By performing an in-depth analysis of the bacterial and fungal communities associated with pumpkin plants throughout their life cycle and comparing multiple related genotypes, overall a strong genotype specificity of seed-associated microbial communities was observed. Besides habitat type (seed, rhizosphere, and soil), the genotype was an influential factor for differences between samples. Moreover, in accordance to previous studies, the seed microbiome, in comparison to the rhizosphere and soil microbiomes, has a lower diversity for the bacterial and fungal communities, with the highest diversity generally found in soil (Bulgarelli et al., 2012; Adam et al., 2018). In the rhizosphere, plants attract soil microbes with the release of plant root exudates, which often belong to plant-beneficial bacteria (Berendsen et al., 2012). In our study, we showed a higher abundance of Burkholderiaceae, Rhizobiaceae, and Flavobacteriaceae in the rhizosphere, which are bacterial families associated with plants and often harbor beneficial traits (Soltani et al., 2010; Carrión et al., 2018; Harman and Uphoff, 2019). Interestingly, in comparison to seeds, no genotype-specific differences in colonization were observed in the rhizosphere, even though the sampling time was at a stage where the plant was almost fully developed (BBCH:52). This could be due to plants being in the exact same soil or indicate that all pumpkin genotypes investigated in this study release similar root exudates; however, further investigations are needed to fully answer this question.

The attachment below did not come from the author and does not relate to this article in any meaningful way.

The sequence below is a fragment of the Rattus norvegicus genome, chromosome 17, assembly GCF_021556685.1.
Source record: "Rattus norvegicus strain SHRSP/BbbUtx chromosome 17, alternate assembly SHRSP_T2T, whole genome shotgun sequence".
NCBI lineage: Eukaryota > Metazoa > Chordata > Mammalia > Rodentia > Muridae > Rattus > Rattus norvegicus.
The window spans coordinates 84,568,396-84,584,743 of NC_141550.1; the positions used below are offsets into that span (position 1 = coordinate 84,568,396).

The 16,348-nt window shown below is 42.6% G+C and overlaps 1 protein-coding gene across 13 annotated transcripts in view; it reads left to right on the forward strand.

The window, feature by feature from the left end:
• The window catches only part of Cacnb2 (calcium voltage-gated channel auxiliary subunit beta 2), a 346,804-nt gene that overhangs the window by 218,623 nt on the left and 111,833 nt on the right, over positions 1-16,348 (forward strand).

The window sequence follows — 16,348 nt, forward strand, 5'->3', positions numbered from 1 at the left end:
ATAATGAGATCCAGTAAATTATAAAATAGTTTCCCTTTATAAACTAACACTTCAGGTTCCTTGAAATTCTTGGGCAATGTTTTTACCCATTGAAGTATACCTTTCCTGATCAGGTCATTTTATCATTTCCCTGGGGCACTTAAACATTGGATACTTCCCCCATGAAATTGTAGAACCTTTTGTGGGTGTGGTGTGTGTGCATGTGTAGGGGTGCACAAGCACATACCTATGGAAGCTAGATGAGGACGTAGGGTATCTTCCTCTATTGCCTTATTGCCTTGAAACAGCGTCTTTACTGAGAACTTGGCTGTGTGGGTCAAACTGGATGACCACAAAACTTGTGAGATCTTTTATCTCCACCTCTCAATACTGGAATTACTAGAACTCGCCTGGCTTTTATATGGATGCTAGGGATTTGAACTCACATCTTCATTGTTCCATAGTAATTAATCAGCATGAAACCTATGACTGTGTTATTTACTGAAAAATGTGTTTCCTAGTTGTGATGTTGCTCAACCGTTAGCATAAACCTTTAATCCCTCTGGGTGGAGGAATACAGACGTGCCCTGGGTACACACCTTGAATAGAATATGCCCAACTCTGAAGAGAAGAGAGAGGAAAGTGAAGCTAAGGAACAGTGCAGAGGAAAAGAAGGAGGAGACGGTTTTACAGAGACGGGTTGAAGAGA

Genotype-specific seed microbial communities were discussed before and found for multiple plant species (Rybakova et al., 2017; Adam et al., 2018; Chen et al., 2020). Plant seeds were moreover discussed as carriers of plant-beneficial bacteria to the next generation (Bergna et al., 2018). In the course of breeding, the genetic traits of plants are selected, which possibly also change the microbiome, which is why a genotype-specific seed and rhizosphere microbiome can be observed (Adam et al., 2018; Wassermann et al., 2019). In addition, our results show that the soil in which the plants are cultivated has a severe effect on the microbiome of the next generation of seeds. This is also shown as the field origin and soil characteristics of sown seeds were shown to have a substantial influence on the observed beta diversity in our experiment. In our experiment, all seeds were planted in the same field to exclude this factor; however, additional experiments using other soil characteristics (e.g., different pH) could give a better indication of the severe soil effect. Interestingly, in accordance to Bergna et al. (2018), a high fraction of the bacterial microbiome of the sown seeds is linked to the progeny seeds. However, when looking at the fungal microbiome, a different picture was observed. Nevertheless, to fully disentangle the vertical transmission of seed-associated microbes, sequencing resolution on strain level is necessary. While only a low fraction of bacteria found in progeny seeds was linked to the soil and rhizosphere, for fungi this was the strongest linkage. This observation could be due to the fungicide treatment of seeds prior to sowing. Therefore, the assembly of fungal rhizosphere communities was mainly shaped by the soil and, to a lesser extent, by seed communities. The fact that the linkage of soil to rhizosphere was weak for Gl. Diamant and strong for GL Classic might be the first hint to a genotype-specific susceptibility to soil pathogens of GL Classic. Gl. Diamant expresses a very high tolerance to fruit rot, whereas GL Classic is the most susceptible genotype in the present study. Gl. Diamant is a genotype carrying resistance genes against ZYMV and is expressing a very high tolerance to that virus (AGES, 2020). A link between tolerance to ZYMV and some general pathogen recognition genes is discussed already (Capuozzo et al., 2017).